The Story

East Island was teeming with wildlife in the summer -- turtles, monk seals, seabirds of all kinds. So how do tiger sharks know just when they should be there, too?
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The Story

FRENCH FRIGATE SHOALS — Several hundred miles northwest of Honolulu, in one of the most remote places on Earth, scientists are trying to unravel a mystery.

Every summer, during a two- to three-week window, tiger sharks converge around an 11-acre atoll in the Papahanaumokuakea Marine National Monument.

The tiger sharks have learned that the fledgling albatross leave their nests and make their maiden flight out to sea. Some of the young chicks don’t make it far from shore before they land in the ocean.

And into the mouths of the waiting tiger sharks.

Now, researchers are trying to figure out how these solitary animals know to travel to this one spot at the same time every year for an easy meal.

A young albatross sits on East Island in July. The fledgling chicks sometimes land in the water just offshore on their maiden flights. Tiger sharks have learned this is an easy meal. Alana Eagle/Civil Beat

More than half a million seabirds breed in French Frigate Shoals, including 2,500 pairs of black-footed albatross and 3,500 pairs of Laysan albatross, according to the U.S. Fish and Wildlife Service.

The birds like these islands because they are relatively predator free — at least on land.

In July, shark researcher Carl Meyer and his team from the University of Hawaii’s Hawaii Institute of Marine Biology boarded the 96-foot research ship M/V Searcher for a two-week expedition in the monument. They were accompanied by dozens of coolers filled with frozen ahi heads. Shark bait.

After three rough days at sea, the Searcher arrived at French Frigate Shoals as the sun was setting. The next morning, sea birds circled the boat as crew members loaded a small skiff with multiple trash cans of gear.

Anchored off of La Peruse, a tall monolith island, the smell of bait, salty lifejackets and engine exhaust was strong. There were no clouds in the bright blue sky to filter the rays of the hot white sun. Crew members covered their skin head-to-toe. Wind guards protected their lips from the reflection off the water.

In July, East Island was a flat 11-acre atoll where tiger sharks patrol the shallow lagoon for young albatross that crash land in the water as they’re learning to fly. The sandy island was also the nesting site for 90 percent of endangered Hawaiian green sea turtles and pupping grounds for endangered Hawaiian monk seals — more food for hungry tiger sharks.

Shark researcher Carl Meyer and his team work to reel in a tiger shark so they can tag it as part of their study exploring how these animals know to come to French Frigate Shoals each year to feed on fledgling albatross. Alana Eagle/Civil Beat

Catching tigers sharks off the shores of East Island has proven difficult for Meyers and his team because the sharks aren’t interested in the bait when there is an endless supply of fresh baby birds to eat.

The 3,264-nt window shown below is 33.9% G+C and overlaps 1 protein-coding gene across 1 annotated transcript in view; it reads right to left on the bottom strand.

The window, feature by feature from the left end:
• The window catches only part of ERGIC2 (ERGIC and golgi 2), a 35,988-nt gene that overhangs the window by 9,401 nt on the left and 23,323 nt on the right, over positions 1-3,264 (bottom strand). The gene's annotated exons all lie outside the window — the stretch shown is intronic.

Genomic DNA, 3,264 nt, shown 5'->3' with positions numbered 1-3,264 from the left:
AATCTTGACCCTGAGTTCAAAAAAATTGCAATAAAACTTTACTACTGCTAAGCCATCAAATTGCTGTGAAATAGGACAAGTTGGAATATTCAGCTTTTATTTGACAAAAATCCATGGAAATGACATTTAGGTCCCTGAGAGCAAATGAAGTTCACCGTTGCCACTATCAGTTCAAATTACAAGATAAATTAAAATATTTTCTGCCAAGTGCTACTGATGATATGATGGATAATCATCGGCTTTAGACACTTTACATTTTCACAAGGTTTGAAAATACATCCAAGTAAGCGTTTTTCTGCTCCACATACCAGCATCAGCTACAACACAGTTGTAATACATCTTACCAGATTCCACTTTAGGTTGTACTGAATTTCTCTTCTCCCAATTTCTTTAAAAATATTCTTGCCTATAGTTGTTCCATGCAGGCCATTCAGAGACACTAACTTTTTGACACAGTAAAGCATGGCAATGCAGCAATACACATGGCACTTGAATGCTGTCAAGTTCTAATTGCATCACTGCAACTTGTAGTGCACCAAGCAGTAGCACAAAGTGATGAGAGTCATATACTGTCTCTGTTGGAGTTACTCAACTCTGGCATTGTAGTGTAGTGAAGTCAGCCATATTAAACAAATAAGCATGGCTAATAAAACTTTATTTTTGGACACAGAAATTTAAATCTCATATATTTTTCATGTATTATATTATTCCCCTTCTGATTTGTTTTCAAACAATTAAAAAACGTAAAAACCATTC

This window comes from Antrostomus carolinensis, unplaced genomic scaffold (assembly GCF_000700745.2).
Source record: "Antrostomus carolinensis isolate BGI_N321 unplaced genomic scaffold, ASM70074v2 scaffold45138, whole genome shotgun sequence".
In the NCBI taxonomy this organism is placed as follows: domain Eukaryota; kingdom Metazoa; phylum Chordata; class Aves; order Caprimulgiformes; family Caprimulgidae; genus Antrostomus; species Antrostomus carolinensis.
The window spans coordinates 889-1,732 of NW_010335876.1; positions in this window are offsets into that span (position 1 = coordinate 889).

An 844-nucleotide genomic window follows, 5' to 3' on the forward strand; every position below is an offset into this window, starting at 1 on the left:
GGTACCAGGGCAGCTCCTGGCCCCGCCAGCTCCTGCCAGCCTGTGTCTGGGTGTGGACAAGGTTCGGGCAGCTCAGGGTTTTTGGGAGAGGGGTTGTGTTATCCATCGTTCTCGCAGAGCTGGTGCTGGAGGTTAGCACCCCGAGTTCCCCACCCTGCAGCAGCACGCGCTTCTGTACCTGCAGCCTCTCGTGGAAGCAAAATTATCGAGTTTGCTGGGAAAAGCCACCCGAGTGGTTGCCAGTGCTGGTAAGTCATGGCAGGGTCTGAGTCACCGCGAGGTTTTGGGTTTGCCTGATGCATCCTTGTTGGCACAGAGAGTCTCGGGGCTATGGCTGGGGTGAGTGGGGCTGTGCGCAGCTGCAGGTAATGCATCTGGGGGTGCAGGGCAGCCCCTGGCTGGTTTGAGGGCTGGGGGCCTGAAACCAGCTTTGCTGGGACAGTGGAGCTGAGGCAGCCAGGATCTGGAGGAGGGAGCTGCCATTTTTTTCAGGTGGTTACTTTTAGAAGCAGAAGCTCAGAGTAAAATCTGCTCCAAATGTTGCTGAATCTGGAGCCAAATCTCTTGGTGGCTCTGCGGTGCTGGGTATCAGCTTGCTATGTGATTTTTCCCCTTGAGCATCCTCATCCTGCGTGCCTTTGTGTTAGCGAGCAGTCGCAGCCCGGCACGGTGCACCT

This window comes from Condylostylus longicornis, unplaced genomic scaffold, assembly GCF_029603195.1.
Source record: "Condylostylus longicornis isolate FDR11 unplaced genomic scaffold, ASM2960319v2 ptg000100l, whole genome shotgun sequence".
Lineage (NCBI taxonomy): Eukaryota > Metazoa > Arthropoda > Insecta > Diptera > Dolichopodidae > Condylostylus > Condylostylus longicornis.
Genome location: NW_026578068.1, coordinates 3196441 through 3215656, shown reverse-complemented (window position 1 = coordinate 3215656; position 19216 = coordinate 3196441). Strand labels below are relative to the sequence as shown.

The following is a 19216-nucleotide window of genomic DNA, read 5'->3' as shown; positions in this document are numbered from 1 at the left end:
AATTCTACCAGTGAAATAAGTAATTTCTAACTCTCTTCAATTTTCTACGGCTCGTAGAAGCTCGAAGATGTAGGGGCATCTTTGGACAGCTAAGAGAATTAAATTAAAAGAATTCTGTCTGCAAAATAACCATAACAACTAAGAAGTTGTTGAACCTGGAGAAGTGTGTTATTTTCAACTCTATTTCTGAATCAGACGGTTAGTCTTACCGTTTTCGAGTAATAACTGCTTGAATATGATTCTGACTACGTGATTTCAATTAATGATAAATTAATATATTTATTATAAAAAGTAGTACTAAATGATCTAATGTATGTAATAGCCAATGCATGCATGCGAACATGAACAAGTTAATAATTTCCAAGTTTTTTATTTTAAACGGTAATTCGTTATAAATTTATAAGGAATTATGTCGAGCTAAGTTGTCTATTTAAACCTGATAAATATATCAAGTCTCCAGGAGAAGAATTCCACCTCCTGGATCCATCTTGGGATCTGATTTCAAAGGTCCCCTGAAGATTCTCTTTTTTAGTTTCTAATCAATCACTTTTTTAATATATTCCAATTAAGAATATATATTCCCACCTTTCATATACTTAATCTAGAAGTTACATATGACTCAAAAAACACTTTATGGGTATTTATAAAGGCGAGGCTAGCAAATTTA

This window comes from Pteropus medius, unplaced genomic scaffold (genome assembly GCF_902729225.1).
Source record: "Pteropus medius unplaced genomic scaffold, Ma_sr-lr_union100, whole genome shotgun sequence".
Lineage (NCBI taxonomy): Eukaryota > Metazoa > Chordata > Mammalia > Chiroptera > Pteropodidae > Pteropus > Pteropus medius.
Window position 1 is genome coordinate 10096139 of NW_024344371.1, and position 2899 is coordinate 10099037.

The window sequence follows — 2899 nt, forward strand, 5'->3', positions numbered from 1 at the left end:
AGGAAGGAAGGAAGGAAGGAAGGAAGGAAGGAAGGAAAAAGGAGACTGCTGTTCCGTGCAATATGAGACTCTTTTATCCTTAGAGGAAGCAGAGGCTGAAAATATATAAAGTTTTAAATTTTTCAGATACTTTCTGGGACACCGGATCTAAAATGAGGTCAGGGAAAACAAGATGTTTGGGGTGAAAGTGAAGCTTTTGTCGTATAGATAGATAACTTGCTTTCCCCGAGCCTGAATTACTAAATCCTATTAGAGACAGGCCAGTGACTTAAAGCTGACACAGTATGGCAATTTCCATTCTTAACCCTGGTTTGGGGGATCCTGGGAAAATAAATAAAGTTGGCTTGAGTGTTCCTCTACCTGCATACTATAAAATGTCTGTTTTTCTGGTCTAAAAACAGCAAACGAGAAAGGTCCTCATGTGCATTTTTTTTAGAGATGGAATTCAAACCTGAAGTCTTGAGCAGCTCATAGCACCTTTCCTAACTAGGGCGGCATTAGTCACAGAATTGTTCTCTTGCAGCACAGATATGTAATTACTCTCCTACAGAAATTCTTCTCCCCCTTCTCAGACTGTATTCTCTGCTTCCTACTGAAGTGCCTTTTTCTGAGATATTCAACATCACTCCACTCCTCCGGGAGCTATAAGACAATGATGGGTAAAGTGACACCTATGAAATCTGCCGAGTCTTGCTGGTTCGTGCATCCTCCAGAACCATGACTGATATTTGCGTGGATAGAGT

But this trip was different. On the crew’s first day out, they caught and tagged five female tiger sharks and even managed to attach a camera to a 14-foot shark, mounting it on a thick sturdy pectoral fin. Flipping sharks on their back put them in a trance-like state, making it possible to take measurements and tissue samples.

Each of the sharks was tagged with an acoustic receiver, which is used for long-term tracking to learn sharks migration patterns. Acoustic transmitters dropped in various locations around French Frigate Shoals pick up data from the tagged sharks as they swim by.

They pulled in the last hook after a few hours of tagging. But this shark wasn’t putting up a fight. The nylon rope was wrapped tightly below the gills multiple times, a noose around its neck. The scientists worked hard to revive it, but ultimately they released it and it sank, slowly, to the ocean floor.

Incidental “takes,” as they’re called, happen. But Meyer says he hasn’t had a shark death in over 10 years and has never had a mortality in his 15 years of working in the monument.

Still, the death ended the tagging project for the rest of the trip.

“It’s very upsetting to me to kill a shark in my research,” Meyer said. “But I understand that doing scientific research in the monument is a privilege.”

East Island, one of many islets in French Frigate Shoals, was the breeding ground for numerous albatross — and many other seabirds, seals and turtles. This is the island in July, before Hurricane Walaka obliterated it in October. Courtesy: Kristian McDonald

Meyer noted that the shark-tagging is done under permit so when the state asked that the tagging stop, it stopped.

“It did mean that our sample size was slightly smaller than I would like it to be from a scientific perspective, but we were still able to get tags deployed and tissue samples harvested,” Meyer said.

The sharks that were successfully tagged — and especially the fin-mounted camera — have already started to reveal new information about shark behavior, migration patterns and feeding habits.

Knowing more about sharks, the ocean’s top predator, helps scientists better understand the marine environment as a whole.

As Meyer explains, the presence of sharks is a strong indicator of a healthy ecosystem, which people around the world depend on.

Epilogue: Earlier this month, East Island was largely destroyed by Hurricane Walaka, which devastated the atoll and surrounding area. Satellite photos confirmed this week that the atoll had virtually disappeared. Scientists are concerned that the loss of the land will have significant impacts on the endangered species and other wildlife populations that had relied on the area.